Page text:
The National Science Foundation’s Cyber-Physical Systems program has awarded researchers from the University of Pittsburgh a 3-year $400,000 grant to develop an ultrasound sensor system for a hybrid exoskeleton, which would use both electrical nerve stimulation and external motors.
According to a press release, the University of Pittsburgh researchers will collaborate with colleagues at George Mason University, who have also received a $400,000 award from the National Science Foundation.
“One of the most serious impediments to developing a human exoskeleton is determining how a person who has lost gait function knows whether his or her muscles are fatigued,” Nitin Sharma, PhD, MS, assistant professor of mechanical engineering and materials science at the University of Pittsburgh Swanson School of Engineering, said in the release. “An exoskeleton has no interface with a human neuromuscular system, and the patient does not necessarily know if the leg muscles are tired, and that can lead to injury.”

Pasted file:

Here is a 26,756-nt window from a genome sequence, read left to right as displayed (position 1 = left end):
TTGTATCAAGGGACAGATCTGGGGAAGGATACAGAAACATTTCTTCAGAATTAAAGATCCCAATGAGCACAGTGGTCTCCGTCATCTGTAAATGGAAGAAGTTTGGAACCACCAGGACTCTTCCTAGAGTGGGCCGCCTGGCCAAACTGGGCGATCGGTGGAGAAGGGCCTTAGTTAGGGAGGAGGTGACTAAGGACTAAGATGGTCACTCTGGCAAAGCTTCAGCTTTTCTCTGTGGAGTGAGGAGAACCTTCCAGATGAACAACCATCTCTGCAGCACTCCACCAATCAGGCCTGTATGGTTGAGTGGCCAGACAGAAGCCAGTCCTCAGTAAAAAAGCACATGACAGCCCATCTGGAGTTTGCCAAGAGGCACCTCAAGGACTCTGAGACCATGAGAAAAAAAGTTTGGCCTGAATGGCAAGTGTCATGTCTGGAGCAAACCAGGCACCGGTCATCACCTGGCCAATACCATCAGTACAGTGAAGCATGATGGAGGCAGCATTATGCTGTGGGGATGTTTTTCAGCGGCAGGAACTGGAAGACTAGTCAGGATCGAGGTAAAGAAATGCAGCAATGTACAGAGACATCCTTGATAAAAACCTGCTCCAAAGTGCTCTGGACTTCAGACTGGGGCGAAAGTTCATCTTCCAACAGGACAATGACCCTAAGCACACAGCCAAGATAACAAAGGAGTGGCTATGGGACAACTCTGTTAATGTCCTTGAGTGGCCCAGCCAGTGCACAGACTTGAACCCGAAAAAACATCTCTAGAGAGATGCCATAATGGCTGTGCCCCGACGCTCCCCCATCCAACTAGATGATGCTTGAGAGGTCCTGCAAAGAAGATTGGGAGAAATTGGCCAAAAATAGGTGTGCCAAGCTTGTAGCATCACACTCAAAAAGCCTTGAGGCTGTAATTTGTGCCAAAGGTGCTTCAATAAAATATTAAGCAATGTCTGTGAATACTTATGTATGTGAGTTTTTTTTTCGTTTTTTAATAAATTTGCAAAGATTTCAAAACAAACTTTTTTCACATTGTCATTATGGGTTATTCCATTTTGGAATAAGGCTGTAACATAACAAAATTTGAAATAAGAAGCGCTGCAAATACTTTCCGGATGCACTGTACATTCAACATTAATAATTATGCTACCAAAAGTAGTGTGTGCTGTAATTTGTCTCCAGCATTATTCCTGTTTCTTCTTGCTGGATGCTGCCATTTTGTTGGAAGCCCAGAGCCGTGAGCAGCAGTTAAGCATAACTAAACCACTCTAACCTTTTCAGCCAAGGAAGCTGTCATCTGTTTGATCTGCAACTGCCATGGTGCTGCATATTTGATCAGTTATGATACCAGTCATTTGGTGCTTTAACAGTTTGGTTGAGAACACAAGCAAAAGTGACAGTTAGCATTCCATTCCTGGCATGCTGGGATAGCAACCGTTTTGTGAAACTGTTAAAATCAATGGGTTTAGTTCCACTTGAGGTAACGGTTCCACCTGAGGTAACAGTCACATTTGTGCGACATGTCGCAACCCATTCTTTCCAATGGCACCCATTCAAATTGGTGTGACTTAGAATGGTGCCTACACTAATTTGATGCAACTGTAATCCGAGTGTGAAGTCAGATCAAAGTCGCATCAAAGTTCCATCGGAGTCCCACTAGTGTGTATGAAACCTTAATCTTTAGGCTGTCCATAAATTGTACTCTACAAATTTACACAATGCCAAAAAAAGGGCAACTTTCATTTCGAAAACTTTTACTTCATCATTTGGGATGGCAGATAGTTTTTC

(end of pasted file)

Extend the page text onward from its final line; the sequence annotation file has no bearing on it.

The research group will also develop computational algorithms for real-time sensing of muscle function and fatigue. Human subjects using a leg-extension machine will allow for detailed measurement of strain rates, transition to fatigue and full fatigue to create a novel muscle-fatigue prediction model. Future phases will allow the teams to develop a wearable device for patients with motor impairment.
“Right now an exoskeleton combined with ultrasound sensors is just a big machine, and you do not want to weigh down a patient with a backpack of computer systems and batteries,” Sharma said in the release. “The translational research with George Mason will enable us to integrate a wearable ultrasound sensor with a hybrid exoskeleton, and develop a fully functional system that will aid in rehabilitation and mobility for individuals who have suffered spinal cord injuries or strokes.”